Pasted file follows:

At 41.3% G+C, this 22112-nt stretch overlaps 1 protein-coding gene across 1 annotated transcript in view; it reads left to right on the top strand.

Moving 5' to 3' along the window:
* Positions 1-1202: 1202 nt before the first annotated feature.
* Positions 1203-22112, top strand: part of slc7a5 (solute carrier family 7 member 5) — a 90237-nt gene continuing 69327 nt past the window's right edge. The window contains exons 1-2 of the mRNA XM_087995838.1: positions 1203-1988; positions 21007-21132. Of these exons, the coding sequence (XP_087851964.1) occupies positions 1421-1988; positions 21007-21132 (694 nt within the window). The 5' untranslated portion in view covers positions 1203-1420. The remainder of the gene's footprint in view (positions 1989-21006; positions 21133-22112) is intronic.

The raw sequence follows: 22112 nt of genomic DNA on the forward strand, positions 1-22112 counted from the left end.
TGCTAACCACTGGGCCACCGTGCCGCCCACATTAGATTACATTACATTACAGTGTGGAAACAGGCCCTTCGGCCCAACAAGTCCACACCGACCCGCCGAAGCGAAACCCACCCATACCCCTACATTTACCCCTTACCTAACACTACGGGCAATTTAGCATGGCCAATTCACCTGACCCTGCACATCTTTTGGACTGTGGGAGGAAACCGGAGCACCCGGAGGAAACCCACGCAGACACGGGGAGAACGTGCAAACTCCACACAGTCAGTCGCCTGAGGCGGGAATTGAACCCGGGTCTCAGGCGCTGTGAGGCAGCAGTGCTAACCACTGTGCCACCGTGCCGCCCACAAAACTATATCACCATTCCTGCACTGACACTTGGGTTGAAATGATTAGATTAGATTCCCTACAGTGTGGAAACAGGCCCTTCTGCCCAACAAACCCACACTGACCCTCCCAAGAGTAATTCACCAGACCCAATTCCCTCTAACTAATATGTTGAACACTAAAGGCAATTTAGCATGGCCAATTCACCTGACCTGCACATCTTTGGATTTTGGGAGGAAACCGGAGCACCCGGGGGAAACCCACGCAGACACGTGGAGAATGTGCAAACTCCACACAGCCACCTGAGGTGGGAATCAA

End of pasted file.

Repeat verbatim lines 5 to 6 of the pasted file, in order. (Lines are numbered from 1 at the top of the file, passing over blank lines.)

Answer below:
The raw sequence follows: 22112 nt of genomic DNA on the forward strand, positions 1-22112 counted from the left end.
TGCTAACCACTGGGCCACCGTGCCGCCCACATTAGATTACATTACATTACAGTGTGGAAACAGGCCCTTCGGCCCAACAAGTCCACACCGACCCGCCGAAGCGAAACCCACCCATACCCCTACATTTACCCCTTACCTAACACTACGGGCAATTTAGCATGGCCAATTCACCTGACCCTGCACATCTTTTGGACTGTGGGAGGAAACCGGAGCACCCGGAGGAAACCCACGCAGACACGGGGAGAACGTGCAAACTCCACACAGTCAGTCGCCTGAGGCGGGAATTGAACCCGGGTCTCAGGCGCTGTGAGGCAGCAGTGCTAACCACTGTGCCACCGTGCCGCCCACAAAACTATATCACCATTCCTGCACTGACACTTGGGTTGAAATGATTAGATTAGATTCCCTACAGTGTGGAAACAGGCCCTTCTGCCCAACAAACCCACACTGACCCTCCCAAGAGTAATTCACCAGACCCAATTCCCTCTAACTAATATGTTGAACACTAAAGGCAATTTAGCATGGCCAATTCACCTGACCTGCACATCTTTGGATTTTGGGAGGAAACCGGAGCACCCGGGGGAAACCCACGCAGACACGTGGAGAATGTGCAAACTCCACACAGCCACCTGAGGTGGGAATCAA